The Trump administration is using coronavirus to quietly continue family separation
As the coronavirus death toll passes 100,000 in the United States, Immigration and Customs Enforcement (ICE) has chosen to implement a new family separation policy. The so-called "choice" offered to parents hoping to immigrate to the U.S. is either to sign a waiver releasing their children from detention and into the custody of others, or stay together — but detained indefinitely in an ICE facility.
On Wednesday, the Los Angeles Times reported on one family's court case that will function as a test for other families challenging the Trump administration's policy of separation at the border. The family's story mirrors that of many other families attempting to immigrate to the United States: fleeing gang violence in their home country, having their asylum claims denied, staying in multiple migrant camps, and being held in detention for months on end.
The Capital Area Immigrants’ Rights Coalition has taken on the family's case, and is fighting to keep them together. Three of the family's children were recently released from ICE custody after the Coalition sued for their freedom. They then joined their father, Jose, who immigrated to the U.S. under an asylum claim many months ago with one of his daughters. But when Jose's wife and the other three children attempted to join Jose in Washington, D.C., a couple months later, they were forced to wait in Mexico, as per the Trump administration's "Remain in Mexico" policy (also known as the Migrant Protection Protocols). That's when the three children attempted to enter on their own — and were detained by ICE.
Advocates are now fighting for Jose to remain in the United States with his four children. U.S. officials say that the children already got a court hearing when they tried previously to enter the country as "unaccompanied minors," and their claims were denied. The government, federal officials say, is not legally obligated to hear their case again. And though they're currently with their father, the Coalition is fighting deportation orders for the three kids who came separately.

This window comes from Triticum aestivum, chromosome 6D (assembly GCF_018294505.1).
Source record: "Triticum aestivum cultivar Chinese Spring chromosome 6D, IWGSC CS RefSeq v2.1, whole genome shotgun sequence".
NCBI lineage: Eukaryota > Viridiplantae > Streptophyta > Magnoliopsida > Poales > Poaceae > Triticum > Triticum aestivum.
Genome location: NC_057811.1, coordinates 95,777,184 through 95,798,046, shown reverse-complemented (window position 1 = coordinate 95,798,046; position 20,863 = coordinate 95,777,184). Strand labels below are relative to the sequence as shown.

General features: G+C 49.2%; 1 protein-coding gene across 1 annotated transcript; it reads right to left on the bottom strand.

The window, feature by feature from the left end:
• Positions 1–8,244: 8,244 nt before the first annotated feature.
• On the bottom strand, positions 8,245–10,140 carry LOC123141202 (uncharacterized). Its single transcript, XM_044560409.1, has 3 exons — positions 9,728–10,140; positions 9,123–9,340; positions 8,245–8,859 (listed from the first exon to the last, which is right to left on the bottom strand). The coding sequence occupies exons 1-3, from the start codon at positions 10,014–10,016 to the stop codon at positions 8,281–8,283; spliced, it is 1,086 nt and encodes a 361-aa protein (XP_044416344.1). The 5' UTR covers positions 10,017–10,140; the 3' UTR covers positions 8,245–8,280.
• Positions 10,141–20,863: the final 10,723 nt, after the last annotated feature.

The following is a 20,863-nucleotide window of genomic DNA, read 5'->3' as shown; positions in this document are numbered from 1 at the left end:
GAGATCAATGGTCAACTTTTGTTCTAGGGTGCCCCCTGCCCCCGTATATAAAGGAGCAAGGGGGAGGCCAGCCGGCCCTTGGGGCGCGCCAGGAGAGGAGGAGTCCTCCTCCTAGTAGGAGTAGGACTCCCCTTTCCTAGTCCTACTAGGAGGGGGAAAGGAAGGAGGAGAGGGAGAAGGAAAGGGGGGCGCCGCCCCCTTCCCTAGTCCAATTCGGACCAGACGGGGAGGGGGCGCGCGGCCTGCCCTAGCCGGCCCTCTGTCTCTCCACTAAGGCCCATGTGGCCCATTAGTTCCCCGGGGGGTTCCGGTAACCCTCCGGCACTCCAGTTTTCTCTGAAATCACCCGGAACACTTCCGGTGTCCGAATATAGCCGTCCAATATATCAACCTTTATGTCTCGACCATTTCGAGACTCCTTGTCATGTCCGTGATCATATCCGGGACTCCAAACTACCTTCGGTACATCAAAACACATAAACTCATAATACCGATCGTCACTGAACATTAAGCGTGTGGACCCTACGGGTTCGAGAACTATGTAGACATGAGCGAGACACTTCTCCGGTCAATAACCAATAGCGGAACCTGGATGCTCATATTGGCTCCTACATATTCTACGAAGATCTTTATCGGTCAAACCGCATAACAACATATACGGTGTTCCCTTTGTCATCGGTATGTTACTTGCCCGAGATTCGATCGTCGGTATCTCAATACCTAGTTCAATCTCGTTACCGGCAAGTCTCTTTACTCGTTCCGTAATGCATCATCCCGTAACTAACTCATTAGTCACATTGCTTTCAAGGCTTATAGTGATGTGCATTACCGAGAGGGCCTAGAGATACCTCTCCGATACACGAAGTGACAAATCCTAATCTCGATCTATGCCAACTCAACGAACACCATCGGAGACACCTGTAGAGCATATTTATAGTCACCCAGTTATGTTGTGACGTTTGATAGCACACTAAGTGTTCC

The family's case is further complicated by the fact that their mother is currently living in a migrant camp in the border city of Matamoros, Mexico. ICE says that she has to surrender herself to their custody so that the kids can "remain in the care of a parent" when they're deported, ICE said in a statement to the Los Angeles Times. If their mom attempts to wait for her asylum claim to be processed so she can immigrate legally, then the children will be deported to their home country, El Salvador, with no parents to look after them.
This new iteration of family separation is just one way ICE has cracked down at the border since coronavirus descended on the United States. As the Los Angeles Times put it: "Citing the coronavirus to seal the border to an unprecedented extent, the administration is engaged in a pressure campaign against immigrant parents to get them to give up either their kids or their legal claims to protection in the U.S."
On Wednesday, five House Democrats sent a letter to the Department of Homeland Security and ICE calling for the halt of deportation proceedings against "unaccompanied minors," like the orders currently weighing on Jose's children. The letter also noted the false "choice" of Trump's "Remain in Mexico policy," which is currently preventing Jose's wife from joining their family.
"Individuals relegated to [Migrant Protection Protocols] — including families and vulnerable individuals — are forced to make an unreasonable and unacceptable choice: Either remain in areas of Mexico that the U.S. State Department recognizes as especially unsafe, or abandon their opportunity to claim asylum before an immigration judge," the letter reads. The same five lawmakers also authored a letter to the inspector general of the Department of Health and Human Services, calling for an investigation into the reports that ICE is preventing family reunification by deporting the underage immigrants.
Deporting children back to their home countries would put them in danger, the DHS letter says, and make them vulnerable to physical and sexual violence — as happened to Jose's children. It's not just the home countries that can be dangerous; the very act of moving between countries itself, with little access to health care or institutional support, exposes young people to harm. while staying in a migrant camp in Matamoros before entering ICE custody, Jose's children "suffered physical and sexual assault" and "endured illness, extreme temperatures, and malnutrition," a legal filing said.
Jose and his children are quite literally fighting for their lives. Detention centers with congregate living arrangements have proven fatal for immigrants in ICE custody — just a few days ago, a second man was reported dead from coronavirus while held in a detention facility. Coronavirus has also proven disproportionately fatal to people of color, as well as poor people and those with pre-existing health conditions — all of which make navigating the court case a crisis within a crisis.